With ransomware attacks a continuing threat to hospitals and health systems, the Office for Civil Rights is warning that, in addition to all the other headaches, such incidents could be considered a data breach under HIPAA.
Ransomware attacks have been recognized by the FBI as a serious threat, and some experts predict there will be more after the February incident in which Hollywood Presbyterian Medical Center in Los Angeles paid $17,000 to hackers who took over its systems. Since then, four hospitals in California, Kentucky, and Maryland have been hit.
Responding to the threat, the Office for Civil Rights at the Department of Health and Human Services (HHS) has released new HIPAA guidance on ransomware. The new guidance points out that a ransomware attack probably means there has been a protected health information (PHI) data breach under HIPAA and says, “The presence of ransomware (or any malware) on a covered entity’s or business associate’s computer systems is a security incident under the HIPAA Security Rule. A security incident is defined as the attempted or successful unauthorized access, use, disclosure, modification, or destruction of information or interference with system operations in an information system.”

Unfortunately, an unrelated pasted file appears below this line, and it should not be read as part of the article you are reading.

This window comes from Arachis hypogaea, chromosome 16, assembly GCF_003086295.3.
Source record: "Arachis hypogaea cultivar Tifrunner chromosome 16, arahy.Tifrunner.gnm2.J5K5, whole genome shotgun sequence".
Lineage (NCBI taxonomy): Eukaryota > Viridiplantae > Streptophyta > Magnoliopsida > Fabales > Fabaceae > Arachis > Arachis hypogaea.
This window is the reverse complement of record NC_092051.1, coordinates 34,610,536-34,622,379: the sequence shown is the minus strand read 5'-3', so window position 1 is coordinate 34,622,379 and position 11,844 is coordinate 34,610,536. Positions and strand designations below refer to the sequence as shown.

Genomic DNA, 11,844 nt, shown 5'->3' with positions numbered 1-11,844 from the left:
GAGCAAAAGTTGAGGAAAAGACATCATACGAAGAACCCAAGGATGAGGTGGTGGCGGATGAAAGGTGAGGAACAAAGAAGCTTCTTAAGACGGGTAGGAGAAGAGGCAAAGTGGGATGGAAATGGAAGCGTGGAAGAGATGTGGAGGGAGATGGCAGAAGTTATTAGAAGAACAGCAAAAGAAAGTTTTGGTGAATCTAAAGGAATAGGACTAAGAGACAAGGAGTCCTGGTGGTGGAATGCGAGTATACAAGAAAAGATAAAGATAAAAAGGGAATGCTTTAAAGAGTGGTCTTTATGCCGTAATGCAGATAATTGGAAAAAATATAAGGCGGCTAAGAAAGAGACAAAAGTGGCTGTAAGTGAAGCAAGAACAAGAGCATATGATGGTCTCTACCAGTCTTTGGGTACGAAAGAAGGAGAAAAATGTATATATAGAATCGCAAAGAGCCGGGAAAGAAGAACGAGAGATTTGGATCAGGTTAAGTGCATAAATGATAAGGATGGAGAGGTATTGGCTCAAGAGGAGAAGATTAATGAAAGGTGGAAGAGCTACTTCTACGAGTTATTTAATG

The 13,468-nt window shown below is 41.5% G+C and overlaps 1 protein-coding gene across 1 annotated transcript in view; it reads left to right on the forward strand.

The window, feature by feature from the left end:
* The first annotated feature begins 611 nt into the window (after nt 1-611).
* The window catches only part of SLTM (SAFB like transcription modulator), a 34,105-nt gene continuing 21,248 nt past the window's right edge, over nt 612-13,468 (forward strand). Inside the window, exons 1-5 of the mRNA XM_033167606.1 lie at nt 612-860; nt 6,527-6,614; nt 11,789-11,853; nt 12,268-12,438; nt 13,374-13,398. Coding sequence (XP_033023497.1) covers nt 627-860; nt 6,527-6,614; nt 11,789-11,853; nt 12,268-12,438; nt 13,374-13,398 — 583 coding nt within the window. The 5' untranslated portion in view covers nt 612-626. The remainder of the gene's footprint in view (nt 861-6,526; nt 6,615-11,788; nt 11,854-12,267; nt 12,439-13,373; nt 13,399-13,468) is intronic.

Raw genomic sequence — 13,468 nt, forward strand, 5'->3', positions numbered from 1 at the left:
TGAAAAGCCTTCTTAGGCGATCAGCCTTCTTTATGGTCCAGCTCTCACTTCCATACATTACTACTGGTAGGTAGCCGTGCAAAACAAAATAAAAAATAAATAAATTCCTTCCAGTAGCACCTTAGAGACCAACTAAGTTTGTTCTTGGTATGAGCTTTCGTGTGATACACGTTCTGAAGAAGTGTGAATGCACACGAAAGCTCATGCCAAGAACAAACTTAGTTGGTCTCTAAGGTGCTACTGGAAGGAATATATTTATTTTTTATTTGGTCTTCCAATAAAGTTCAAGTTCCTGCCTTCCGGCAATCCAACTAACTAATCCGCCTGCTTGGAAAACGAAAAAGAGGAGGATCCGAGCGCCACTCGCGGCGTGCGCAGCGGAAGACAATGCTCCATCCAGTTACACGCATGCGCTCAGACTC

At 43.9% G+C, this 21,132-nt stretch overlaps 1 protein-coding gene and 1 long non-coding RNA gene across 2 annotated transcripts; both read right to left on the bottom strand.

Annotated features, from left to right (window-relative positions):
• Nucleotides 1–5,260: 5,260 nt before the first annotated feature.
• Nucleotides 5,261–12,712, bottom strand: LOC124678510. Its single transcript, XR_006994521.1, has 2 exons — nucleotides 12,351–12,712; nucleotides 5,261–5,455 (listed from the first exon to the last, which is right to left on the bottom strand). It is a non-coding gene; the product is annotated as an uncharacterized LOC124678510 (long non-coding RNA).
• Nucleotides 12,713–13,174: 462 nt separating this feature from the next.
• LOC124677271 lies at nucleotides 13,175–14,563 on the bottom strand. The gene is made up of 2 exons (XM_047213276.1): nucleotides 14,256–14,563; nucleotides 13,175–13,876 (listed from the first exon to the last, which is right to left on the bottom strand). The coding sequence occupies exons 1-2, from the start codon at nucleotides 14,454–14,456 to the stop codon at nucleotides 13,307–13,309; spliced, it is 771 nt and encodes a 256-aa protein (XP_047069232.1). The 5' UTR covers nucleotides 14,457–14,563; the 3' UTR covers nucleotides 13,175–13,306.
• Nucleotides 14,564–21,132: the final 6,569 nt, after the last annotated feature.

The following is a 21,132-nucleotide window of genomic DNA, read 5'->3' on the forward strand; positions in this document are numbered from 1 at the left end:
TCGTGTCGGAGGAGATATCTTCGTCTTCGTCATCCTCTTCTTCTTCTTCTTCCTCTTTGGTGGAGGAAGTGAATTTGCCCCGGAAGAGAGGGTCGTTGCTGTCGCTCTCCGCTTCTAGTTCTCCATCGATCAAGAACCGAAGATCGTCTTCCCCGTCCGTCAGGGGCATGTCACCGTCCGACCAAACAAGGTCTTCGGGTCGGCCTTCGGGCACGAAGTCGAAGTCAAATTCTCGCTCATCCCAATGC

That type of incident would trigger the notification requirements. Entities experiencing a breach of unsecure PHI must notify individuals whose information is involved in the breach, HHS says, and, in some cases, the media, unless the entity can demonstrate and document that there is a “low probability” that the information was compromised.
The guidance suggests conducting a risk analysis to identify threats and vulnerabilities to PHI and establishing a plan to mitigate or remediate those identified risks. In addition, the guidance advises taking these steps:
- Implement procedures to safeguard against malicious software.
- Train authorized users on detecting malicious software, and report such detections.
- Limit access to PHI to only those persons or software programs requiring access.
- Maintain an overall contingency plan that includes disaster recovery, emergency operations, frequent data backups, and test restorations.
The guidance is available online at http://bit.ly/29zm57B.